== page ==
Another variable is when using 'with battery life', that it may adjust that SoC minimum set point threshold higher if the battery is not receiving a full charge. It may be worth using 'without battery life' to at least remove this as a possibility for your testing.

There is no deliberate different/special methodology with this new ESS implementation. Only to note that it is not yet considered complete.

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Guy Stewart (Victron Community Manager) avatar image
Guy Stewart (Victron Community Manager) answered ·

Some good news @lintech,

We have found something that would explain the behaviour you've seen - nothing else specific to report yet - but certain to be improved in a future update to better match the expected behaviour.

Thanks for your report.

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Alexander Bartash avatar image Alexander Bartash commented ·
Hi. Do you have any ETA on the fix? I think I have the same issue. Thank you.
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lintech avatar image
lintech answered ·

Thanks @Guy Stewart (Victron Community Manager), I spent yesterday evaluating a few things including testing the capacity of my batteries which is another issue I have to sort out. Correct me if I'm wrong but a 210Ah 48V battery set should last at least 20 hours with an average discharge of 7 amps. So far this has been disappointing all round.

I isolated the PV and the AC to see how long the batteries would last on an average load which also produced some other interesting issues. How is the SOC display calibrated as the SOC was linear (although inaccurate) till voltage dropped below 52.45V then it dropped to 4% in the space of 0.2V.

batt.jpg

How can I get the SOC value to display "accurately"?



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nickdb avatar image nickdb ♦ commented ·

What battery is this? If it is a managed battery, then the SOC is solely provided by the BMS so you would need to start there.

If not, a shunt might be a good idea.

That

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b75f8211-8295-4c3d-a2aa-ac7ab4a3b1a3.jpegHi @lintech,

The current behaviour you are seeing occurs when hitting the programmed battery low levels:

warn = 5%

alarm = 0%

Check if this matches with the low battery settings.

This is not yet documented, and may change in the future.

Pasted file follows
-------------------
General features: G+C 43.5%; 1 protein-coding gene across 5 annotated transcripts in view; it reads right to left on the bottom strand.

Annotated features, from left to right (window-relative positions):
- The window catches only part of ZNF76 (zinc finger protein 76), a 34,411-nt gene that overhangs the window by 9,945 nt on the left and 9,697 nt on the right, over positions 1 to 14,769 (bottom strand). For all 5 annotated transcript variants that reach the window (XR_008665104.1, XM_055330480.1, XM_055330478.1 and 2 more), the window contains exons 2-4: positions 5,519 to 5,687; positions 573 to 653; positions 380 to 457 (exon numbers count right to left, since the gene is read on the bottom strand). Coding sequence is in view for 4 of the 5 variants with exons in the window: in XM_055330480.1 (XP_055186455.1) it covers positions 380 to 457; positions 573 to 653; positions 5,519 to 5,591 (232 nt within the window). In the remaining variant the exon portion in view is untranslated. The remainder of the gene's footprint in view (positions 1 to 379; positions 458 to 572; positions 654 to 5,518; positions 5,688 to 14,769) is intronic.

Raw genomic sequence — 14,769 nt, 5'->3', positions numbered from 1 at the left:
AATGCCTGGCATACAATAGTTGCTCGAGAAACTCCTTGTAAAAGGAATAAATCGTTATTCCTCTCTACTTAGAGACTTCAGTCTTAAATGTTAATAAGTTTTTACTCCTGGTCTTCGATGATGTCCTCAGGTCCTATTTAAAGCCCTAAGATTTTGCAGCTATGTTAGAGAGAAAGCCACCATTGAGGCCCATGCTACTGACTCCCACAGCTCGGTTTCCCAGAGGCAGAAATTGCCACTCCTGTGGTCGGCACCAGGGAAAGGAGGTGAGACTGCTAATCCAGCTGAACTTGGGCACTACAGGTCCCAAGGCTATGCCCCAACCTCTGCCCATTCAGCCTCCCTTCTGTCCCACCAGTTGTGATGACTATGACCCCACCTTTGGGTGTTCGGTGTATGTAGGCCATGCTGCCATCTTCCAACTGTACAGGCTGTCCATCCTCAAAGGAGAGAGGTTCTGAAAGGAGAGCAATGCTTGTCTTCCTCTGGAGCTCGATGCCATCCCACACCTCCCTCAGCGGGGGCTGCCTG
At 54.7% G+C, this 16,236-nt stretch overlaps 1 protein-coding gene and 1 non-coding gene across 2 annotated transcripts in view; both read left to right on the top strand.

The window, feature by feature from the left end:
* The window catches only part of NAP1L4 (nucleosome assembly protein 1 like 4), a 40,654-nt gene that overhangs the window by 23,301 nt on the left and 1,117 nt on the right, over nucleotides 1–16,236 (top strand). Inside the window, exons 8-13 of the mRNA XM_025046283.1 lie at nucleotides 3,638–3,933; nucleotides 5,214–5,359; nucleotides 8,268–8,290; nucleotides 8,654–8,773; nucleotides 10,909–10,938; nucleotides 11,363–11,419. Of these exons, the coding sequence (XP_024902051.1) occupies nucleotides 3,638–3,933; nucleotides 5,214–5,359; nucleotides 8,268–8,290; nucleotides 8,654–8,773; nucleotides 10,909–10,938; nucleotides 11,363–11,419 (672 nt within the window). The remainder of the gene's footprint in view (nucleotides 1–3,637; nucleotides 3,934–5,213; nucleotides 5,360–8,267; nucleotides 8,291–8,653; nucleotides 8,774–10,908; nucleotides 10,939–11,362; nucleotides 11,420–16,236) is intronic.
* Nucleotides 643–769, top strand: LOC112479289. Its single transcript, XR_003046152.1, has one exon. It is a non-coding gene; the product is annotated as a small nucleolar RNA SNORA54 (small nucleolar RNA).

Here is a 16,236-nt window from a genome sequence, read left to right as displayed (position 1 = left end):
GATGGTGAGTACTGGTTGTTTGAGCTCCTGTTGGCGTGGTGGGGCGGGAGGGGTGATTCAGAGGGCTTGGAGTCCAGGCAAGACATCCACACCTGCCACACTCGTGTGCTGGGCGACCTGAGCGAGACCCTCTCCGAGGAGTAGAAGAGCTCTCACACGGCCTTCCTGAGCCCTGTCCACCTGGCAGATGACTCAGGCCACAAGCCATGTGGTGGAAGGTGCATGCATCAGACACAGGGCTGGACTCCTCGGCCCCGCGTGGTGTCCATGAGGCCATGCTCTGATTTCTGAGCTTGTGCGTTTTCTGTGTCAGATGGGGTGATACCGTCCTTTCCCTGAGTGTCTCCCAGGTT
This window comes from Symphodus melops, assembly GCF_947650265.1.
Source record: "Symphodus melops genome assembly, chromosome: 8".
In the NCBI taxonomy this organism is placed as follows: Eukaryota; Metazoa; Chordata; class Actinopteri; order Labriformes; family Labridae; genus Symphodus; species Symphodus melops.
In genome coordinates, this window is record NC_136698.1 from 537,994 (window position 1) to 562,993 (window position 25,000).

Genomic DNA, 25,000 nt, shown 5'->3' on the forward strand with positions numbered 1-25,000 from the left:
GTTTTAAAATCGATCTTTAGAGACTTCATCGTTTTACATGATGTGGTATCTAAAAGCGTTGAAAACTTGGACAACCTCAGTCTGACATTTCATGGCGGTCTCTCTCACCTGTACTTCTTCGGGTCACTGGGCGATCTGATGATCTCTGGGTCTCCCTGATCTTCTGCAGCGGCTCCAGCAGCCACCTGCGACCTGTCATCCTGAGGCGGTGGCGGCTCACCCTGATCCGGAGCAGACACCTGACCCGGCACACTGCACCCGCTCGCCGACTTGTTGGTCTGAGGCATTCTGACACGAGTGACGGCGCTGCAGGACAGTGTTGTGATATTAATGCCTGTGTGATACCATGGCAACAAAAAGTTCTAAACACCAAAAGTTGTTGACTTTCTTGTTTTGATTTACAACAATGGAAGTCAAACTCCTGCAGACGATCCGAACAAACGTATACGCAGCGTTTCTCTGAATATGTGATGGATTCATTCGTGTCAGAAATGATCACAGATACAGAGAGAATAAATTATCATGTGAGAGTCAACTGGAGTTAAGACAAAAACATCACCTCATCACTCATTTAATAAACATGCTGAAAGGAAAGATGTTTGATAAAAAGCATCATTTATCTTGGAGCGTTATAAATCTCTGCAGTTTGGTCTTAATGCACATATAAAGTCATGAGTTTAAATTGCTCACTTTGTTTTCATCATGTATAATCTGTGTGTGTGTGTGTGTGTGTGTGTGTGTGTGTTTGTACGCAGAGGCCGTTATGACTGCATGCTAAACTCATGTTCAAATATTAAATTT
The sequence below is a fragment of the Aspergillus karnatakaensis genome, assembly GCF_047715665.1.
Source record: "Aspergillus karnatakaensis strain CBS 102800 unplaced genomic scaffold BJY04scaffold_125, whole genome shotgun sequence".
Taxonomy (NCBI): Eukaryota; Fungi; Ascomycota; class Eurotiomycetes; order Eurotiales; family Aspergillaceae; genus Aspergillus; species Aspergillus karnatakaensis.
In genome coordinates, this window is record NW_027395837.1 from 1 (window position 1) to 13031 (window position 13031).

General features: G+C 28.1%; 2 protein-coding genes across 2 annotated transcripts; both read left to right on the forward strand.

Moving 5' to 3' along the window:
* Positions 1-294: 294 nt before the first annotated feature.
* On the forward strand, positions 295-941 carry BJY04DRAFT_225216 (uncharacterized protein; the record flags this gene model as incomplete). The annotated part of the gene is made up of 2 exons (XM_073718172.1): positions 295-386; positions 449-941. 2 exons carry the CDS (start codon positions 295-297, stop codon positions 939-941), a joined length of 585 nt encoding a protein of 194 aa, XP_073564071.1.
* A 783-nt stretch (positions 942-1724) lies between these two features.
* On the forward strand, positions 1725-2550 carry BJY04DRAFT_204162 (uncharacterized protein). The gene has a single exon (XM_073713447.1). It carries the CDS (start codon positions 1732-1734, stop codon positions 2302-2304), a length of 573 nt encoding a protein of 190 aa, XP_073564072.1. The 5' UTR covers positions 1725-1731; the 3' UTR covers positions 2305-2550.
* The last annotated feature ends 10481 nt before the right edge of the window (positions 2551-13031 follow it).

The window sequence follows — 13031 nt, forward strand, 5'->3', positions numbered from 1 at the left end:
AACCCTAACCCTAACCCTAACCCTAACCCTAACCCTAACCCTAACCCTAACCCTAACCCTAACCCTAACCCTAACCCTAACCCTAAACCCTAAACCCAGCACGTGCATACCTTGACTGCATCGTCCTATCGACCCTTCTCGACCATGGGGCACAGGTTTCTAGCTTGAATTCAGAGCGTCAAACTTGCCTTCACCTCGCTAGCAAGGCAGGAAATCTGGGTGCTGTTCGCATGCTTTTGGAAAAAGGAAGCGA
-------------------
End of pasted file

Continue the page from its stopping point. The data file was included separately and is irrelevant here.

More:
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lintech avatar image
lintech answered ·

Hi @nickdb the batteries are 8 x Atlas 105Ah LifePo4 connected in a 4S2P 48V arrangement to give 210Ah, which have their own individual BMS. These are not Victron batteries with a Victron BMS.

https://www.aussiebatteries.com.au/atlas-105ah-12v-lithium-prismatic-deep-cycle-battery-australian-made


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nickdb avatar image nickdb ♦ commented ·
That is going to make it a little more exciting for you.

You would be better served to integrate an external shunt that can be set (and subsequently tuned) for these batteries so you can have a more reliable SOC.

Internal BMS's (or any BMS for that matter), aren't always accurate so a bit of adjustment of the system may be needed. The internal inverter SOC calculation might be a bit off at present.

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Alexander Bartash avatar image
Alexander Bartash answered ·

@Guy Stewart (Victron Community Manager) Hi. I think I am seeing the same behavior with multiplus 5kva and smart solar 450/200. If I can help gathering some logs, metrics etc. Please let me know.

Also is there something I can do to mitigate this? E.g. install smart shunt or something else? I do not really want to set it to "Keep batteries charged" because I'd like to use sun energy efficiently and minimize grid usage because we do not have lots of that energy available currently in Ukraine's grid. At the same time I'd like to have some spare battery charge in case I loose grid, which can happen at any time for obvious reasons as well.